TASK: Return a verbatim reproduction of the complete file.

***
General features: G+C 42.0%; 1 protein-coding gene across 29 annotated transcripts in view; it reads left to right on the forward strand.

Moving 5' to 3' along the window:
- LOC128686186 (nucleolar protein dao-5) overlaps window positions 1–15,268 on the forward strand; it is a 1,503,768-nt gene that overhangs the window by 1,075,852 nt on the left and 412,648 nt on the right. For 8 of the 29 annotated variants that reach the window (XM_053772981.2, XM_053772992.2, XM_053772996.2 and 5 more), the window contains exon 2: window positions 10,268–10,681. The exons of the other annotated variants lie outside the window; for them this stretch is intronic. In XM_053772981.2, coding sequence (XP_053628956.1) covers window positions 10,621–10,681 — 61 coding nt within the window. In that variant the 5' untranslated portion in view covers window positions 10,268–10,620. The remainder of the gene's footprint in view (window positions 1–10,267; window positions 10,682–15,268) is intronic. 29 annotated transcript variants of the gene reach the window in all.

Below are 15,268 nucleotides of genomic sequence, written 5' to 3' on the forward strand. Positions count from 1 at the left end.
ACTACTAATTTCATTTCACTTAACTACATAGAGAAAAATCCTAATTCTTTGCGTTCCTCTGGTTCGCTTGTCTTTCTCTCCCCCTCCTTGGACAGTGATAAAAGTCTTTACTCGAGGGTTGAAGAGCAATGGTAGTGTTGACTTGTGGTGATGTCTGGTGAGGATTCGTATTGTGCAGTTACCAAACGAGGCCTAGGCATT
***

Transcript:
General features: G+C 42.0%; 1 protein-coding gene across 29 annotated transcripts in view; it reads left to right on the forward strand.

Moving 5' to 3' along the window:
- LOC128686186 (nucleolar protein dao-5) overlaps window positions 1–15,268 on the forward strand; it is a 1,503,768-nt gene that overhangs the window by 1,075,852 nt on the left and 412,648 nt on the right. For 8 of the 29 annotated variants that reach the window (XM_053772981.2, XM_053772992.2, XM_053772996.2 and 5 more), the window contains exon 2: window positions 10,268–10,681. The exons of the other annotated variants lie outside the window; for them this stretch is intronic. In XM_053772981.2, coding sequence (XP_053628956.1) covers window positions 10,621–10,681 — 61 coding nt within the window. In that variant the 5' untranslated portion in view covers window positions 10,268–10,620. The remainder of the gene's footprint in view (window positions 1–10,267; window positions 10,682–15,268) is intronic. 29 annotated transcript variants of the gene reach the window in all.

Below are 15,268 nucleotides of genomic sequence, written 5' to 3' on the forward strand. Positions count from 1 at the left end.
ACTACTAATTTCATTTCACTTAACTACATAGAGAAAAATCCTAATTCTTTGCGTTCCTCTGGTTCGCTTGTCTTTCTCTCCCCCTCCTTGGACAGTGATAAAAGTCTTTACTCGAGGGTTGAAGAGCAATGGTAGTGTTGACTTGTGGTGATGTCTGGTGAGGATTCGTATTGTGCAGTTACCAAACGAGGCCTAGGCATT